There comes a point, sometimes accelerated by a health crisis, when a loved one needs extra help at home to maintain their safety and well-being. Their needs might include help preparing a nutritious meal, light housekeeping and transportation for errands and appointments, or they may require help with more intimate tasks like bathing, dressing and incontinence care.
Families are often faced with learning about these services within a short window of time and often have no previous knowledge of how this type of care is provided or how it’s paid.
When families are researching options for non-medical in-home care, the most popular question callers ask is, “Is this covered by insurance?” The answer is, “No, it is not covered by medical insurance. However, it might be covered by Long Term Care Insurance (LTCI), if you have an existing policy.”
Adult children, those designated as Power of Attorney, and even spouses are sometimes unsure if their loved one has a Long Term Care Insurance policy. If possible, the best tactic is to ask the loved one if they have a policy. If that is not an option, a quick look through the checkbook register might reveal if a sizeable premium has been paid. This annual premium is typically $1,000 or more per year and would stand out amongst common household bills.
If indeed a person has a Long Term Care Insurance policy, the next step is to locate the policy and contact the company to inquire about the benefits. The policy will generally have a contact phone number along with a policy number on the cover page.
When calling to inquire about the coverage of the policy, be aware that the company will likely request proof of Power of Attorney or require that the insured individual provide verbal permission. Once permission to gain information has been granted, there are five critical questions that should be asked.
The first critical question is, “Does this Long Term Care Insurance policy cover in-home care?” Some policies are only valid for reimbursement for in-facility placement expenses. While most policies allow coverage for your choice of facility or in-home care reimbursement, you’ll want to be certain what the policy covers.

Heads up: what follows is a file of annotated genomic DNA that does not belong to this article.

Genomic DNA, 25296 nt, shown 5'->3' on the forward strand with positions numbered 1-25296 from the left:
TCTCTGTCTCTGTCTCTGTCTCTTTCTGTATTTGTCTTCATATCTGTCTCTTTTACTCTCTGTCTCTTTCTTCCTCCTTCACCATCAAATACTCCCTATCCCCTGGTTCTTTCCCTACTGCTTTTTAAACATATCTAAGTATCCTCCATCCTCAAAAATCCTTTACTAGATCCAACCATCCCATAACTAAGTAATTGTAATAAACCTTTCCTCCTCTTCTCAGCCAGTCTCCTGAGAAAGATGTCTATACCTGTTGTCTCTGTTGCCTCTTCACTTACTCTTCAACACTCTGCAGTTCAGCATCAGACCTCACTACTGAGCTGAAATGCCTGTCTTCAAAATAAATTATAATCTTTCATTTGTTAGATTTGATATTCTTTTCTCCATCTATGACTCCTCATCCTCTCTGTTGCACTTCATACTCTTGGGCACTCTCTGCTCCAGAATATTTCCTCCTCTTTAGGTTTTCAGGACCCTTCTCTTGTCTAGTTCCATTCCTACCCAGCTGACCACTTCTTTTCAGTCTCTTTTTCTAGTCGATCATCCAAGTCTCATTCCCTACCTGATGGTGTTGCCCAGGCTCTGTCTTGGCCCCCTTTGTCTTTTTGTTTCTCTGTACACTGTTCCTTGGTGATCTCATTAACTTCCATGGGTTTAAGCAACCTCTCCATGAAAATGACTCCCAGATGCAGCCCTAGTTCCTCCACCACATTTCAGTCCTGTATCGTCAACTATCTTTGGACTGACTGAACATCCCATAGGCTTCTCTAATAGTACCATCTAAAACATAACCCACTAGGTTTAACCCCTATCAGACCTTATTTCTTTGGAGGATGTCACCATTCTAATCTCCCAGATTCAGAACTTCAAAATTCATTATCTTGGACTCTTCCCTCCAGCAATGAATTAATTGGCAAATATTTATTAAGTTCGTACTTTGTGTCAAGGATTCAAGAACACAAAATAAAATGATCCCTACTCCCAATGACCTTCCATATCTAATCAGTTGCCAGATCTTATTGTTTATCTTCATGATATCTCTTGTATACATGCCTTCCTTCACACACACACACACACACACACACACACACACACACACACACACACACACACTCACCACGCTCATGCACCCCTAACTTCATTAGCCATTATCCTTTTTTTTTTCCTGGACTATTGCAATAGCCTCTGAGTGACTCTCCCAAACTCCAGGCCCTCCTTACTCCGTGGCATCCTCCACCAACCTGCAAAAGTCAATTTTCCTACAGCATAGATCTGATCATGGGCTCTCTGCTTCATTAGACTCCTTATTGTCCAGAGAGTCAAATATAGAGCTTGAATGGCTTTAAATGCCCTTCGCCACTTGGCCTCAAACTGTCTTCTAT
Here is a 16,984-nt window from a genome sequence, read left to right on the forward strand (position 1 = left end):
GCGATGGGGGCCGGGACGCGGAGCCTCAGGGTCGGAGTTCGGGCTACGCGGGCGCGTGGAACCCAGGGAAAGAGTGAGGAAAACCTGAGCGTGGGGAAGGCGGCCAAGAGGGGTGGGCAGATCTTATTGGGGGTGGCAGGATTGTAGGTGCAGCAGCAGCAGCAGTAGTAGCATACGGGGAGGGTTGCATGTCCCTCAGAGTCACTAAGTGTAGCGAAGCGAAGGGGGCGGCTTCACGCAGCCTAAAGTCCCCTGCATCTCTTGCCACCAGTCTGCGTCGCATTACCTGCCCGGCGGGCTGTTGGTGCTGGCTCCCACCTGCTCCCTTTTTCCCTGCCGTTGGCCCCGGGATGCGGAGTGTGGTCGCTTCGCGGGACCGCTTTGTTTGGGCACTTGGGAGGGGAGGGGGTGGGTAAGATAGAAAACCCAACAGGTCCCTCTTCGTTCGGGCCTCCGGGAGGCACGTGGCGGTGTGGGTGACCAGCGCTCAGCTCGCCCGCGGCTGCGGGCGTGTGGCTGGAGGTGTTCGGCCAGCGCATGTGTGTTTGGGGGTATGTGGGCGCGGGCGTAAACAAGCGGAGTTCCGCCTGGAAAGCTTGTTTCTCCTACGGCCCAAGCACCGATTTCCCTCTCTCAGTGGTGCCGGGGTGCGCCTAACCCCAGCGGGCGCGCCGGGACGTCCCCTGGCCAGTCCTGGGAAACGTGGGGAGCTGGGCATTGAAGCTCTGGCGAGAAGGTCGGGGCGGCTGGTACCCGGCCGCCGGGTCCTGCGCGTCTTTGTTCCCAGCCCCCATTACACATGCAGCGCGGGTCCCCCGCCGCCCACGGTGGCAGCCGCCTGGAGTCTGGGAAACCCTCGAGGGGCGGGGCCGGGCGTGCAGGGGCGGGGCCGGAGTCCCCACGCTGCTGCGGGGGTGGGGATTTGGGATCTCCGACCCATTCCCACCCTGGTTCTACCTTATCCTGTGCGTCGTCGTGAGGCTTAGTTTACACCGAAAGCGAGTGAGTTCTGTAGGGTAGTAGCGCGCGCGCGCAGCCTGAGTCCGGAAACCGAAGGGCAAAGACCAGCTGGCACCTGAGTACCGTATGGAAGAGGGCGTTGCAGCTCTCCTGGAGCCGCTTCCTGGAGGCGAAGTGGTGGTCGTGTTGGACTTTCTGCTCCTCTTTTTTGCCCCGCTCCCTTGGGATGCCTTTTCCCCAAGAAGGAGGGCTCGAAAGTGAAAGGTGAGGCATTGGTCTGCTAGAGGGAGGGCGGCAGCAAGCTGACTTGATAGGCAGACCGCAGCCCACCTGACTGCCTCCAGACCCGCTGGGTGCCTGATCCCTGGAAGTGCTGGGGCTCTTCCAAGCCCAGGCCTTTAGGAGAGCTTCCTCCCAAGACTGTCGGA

The next question to ask is, “What is the daily benefit?” This question is essentially asking, “How much money per day does this policy provide to reimburse for in-home care expenses?” The answer is usually a dollar amount per day (for instance, $200 per day). Every policy is unique, so asking this question is essential.
Follow up with this question, “What is the total benefit of this policy?” Again, the answer to this question can vary widely as there are many unique Long Term Care policies. Typically the benefit will be provided in terms of a lump sum of money (such as a $100,000 policy); however, there are policies that are limited by number of days of care or a time frame in which the policy must be consumed once the claim is opened (such as a policy valid for 300 days after opening a claim).
Don’t forget to ask, “What is the elimination period?” The elimination period is the time frame from the start of services that must be paid privately before the insurance reimbursement claim begins. Again, every policy is different. Some Long Term Care Insurance policies begin paying a benefit on the very first day services are provided, other policies begin payment after the 30th, 60th or 90th day of services. It’s important to know and understand exactly when the benefit begins.
The final question to ask is, “Does this policy have an inflation rider?” If no, then the original daily/annual policy benefit stands as the policy was originally written. However, if there is an inflation rider, the good news is that the daily/annual benefit is more than the original policy. This may have been brought to your attention when asking about the daily or total benefit of the policy, but if not, be sure to ask.
In order to open a Long Term Care Insurance policy, it will be necessary for your loved one’s Primary Care Physician (PCP) to complete documentation proving the need for services. The Long Term Care Insurance company will forward the necessary paperwork to you directly or to the physician for completion.
While it might be convenient to open a policy to have help with housekeeping or transportation, the physician’s documentation will need to quantify that assistance is needed with at least two Activities of Daily Living (ADL’s) or dementia at a level that requires supervision for safety. Examples of Activities of Daily Living include bathing, dressing, transferring, feeding and toileting/incontinence care.
Having a Long Term Care Insurance policy can be a welcome surprise for families knowing that funds are available for care.
Even if there isn’t a current need, it is not too early to ask your loved ones if they have a policy. Knowing all the details in advance will save time and alleviate some pressure when the time comes to use it. Understanding the policy benefit now will assure that the policy is put to its best use when needed.